Remembering the Great Fire of London, 350 years on
Written by: William Cavert
This week marks the 350th anniversary of the Great Fire of London. Here, author William Cavert casts new light on the possible causes of the disaster.
Was fuel consumption a key factor in the Great Fire?
Londoners and the city’s friends around the world have been remembering The Great Fire of London this week, when much of the city burned down over a few horrific days early in September of 1666. The causes of that fire are reasonably well known: like most northern European cities of the period, London was full of closely-huddled houses built primarily from wood and other flammable ingredients, which an especially hot summer had made unusually dry. A persistent wind fanned the flames, burning London’s medieval and Tudor structures with enough heat to melt the lead on the roof of St. Paul’s.
There is another important factor to the Great Fire, however, that is almost never appreciated. London burned, in part, because fires and fuel were such an important part of Londoners’ daily lives, in 1666 itself and throughout the 17th and 18th centuries. As my new book The Smoke of London: Energy and Environment in the Early Modern City discusses, 17th-century London almost certainly consumed more fuel than anywhere else in the world. Its people usually burned mineral coal, mined primarily in the area around Newcastle, in such quantities that London’s inhabitants and its visitors alike were struck by the city’s smoky air. While many found London’s air pollution ugly, unpleasant, or unhealthy, no one seems to have believed that London could possibly survive without burning hundreds of thousands of tons annually of its dirty, smoky, fuel. Coal heated bedrooms and taverns, warmed water for washing and beer brewing, melted glass and refined sugar, burned bricks and softened metals. Its people needed it, every day, to keep warm and to fuel industrial production.
In 1666 that was threatened by war with the Dutch, whose strong navy and many small privateering vessels made it dangerous for the hundreds of coal ships to move along England’s eastern coast. But a demanding market and naval escorts had allowed many ships to get through, so that by the end of the summer London had probably imported something close to half of its normal quantity of around 400,000 tons. Of this, most would have been bought quickly during the summer, when prices were at their lowest, and laid up in vaults and sheds. Much remained in suburban warehouses or homes away from the fire, but a figure like 50,000 tons – 100 million pounds – is probably not too far from the amount that remained in the city ready to fuel the Great Fire. When the fire began it was spread not only by wooden houses but by the coal stored in those houses’ cellars and sheds, fuel that added a great deal of concentrated heat to that provided by the more famous timbered houses.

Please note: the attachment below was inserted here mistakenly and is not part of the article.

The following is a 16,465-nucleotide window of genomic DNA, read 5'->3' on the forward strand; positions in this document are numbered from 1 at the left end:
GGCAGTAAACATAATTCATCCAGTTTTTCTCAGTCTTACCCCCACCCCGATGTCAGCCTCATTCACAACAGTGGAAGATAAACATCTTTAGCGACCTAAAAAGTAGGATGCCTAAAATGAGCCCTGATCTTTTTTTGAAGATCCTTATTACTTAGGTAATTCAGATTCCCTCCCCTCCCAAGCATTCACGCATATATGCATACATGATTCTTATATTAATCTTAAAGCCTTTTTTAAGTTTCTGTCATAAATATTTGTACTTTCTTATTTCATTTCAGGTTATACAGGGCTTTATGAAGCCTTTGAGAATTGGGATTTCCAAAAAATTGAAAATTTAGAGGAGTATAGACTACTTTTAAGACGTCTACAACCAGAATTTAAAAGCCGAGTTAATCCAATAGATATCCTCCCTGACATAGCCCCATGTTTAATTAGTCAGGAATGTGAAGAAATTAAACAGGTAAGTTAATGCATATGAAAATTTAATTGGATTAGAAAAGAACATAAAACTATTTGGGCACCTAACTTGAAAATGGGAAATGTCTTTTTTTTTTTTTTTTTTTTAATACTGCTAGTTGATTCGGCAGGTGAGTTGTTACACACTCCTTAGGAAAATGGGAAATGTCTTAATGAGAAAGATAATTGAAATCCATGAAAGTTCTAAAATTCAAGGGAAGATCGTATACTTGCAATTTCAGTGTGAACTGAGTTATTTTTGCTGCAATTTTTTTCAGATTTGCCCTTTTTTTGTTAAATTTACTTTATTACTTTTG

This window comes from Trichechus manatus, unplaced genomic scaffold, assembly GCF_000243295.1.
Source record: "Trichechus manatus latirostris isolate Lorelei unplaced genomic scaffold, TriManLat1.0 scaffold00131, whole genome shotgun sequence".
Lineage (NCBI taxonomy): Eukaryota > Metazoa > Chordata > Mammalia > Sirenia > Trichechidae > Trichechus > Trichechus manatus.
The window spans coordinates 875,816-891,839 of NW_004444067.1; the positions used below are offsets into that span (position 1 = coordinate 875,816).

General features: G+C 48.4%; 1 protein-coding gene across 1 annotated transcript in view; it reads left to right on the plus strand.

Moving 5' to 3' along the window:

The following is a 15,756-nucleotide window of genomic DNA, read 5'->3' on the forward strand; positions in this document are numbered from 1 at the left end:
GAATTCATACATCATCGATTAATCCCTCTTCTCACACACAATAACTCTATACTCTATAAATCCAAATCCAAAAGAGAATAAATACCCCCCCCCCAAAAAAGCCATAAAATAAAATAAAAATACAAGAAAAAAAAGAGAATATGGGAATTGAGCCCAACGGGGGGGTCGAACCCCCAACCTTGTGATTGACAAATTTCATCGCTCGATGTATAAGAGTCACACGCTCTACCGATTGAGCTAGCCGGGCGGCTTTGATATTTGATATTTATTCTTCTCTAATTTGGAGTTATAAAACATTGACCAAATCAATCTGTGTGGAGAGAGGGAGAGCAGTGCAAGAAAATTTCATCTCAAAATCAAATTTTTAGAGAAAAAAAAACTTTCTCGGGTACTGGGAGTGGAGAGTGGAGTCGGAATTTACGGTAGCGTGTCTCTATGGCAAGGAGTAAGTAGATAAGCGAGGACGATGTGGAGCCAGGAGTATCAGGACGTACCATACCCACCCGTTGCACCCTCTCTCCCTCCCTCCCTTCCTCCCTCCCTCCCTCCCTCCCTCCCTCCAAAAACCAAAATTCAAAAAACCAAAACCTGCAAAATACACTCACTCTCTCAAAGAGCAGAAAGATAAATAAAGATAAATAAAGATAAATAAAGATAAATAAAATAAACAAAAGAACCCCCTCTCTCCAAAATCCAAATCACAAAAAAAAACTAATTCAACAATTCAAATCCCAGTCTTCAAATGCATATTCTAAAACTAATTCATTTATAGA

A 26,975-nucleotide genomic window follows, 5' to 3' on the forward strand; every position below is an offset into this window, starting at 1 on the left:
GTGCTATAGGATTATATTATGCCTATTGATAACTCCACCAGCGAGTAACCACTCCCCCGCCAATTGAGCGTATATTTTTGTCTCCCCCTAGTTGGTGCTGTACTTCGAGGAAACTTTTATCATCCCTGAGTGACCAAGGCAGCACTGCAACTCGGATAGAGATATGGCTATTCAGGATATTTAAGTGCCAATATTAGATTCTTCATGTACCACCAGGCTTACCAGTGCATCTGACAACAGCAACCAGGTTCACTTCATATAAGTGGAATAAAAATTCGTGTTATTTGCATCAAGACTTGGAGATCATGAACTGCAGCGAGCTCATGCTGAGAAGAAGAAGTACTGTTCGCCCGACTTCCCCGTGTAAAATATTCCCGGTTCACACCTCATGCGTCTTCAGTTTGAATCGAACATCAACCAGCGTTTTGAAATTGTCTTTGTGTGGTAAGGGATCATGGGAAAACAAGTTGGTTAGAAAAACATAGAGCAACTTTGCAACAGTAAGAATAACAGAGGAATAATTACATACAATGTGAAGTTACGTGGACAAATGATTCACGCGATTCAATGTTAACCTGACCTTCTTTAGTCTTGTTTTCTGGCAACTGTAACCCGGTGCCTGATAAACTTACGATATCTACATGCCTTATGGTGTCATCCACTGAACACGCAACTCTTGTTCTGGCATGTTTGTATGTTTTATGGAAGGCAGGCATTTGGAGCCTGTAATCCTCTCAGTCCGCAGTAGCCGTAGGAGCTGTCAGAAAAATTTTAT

After the fire, coal burning and its effects were at the center of debates surrounding the city’s rebuilding. King Charles II initially proclaimed that smoky industries should be clustered together, both to reduce fire risk and to cordon off air pollution. This initial order was not eventually enforced, but other regulations stipulating the size, dimensions, and materials of new buildings did in fact help shape the Georgian city. Funding this rebuilding was a problem that was solved, in part, by a tax on one of the capital’s most widely needed commodities – coal. Mineral coal, then, both helped to burn and to rebuild 17th-century London. Its pervasive smoke was a reminder that London had a prodigious appetite for fuel, as its tens of thousands of small fires made it the first city in the world to endure permanent air pollution.
The Smoke of London: Energy and Environment in the Early Modern City by William Cavert is out now.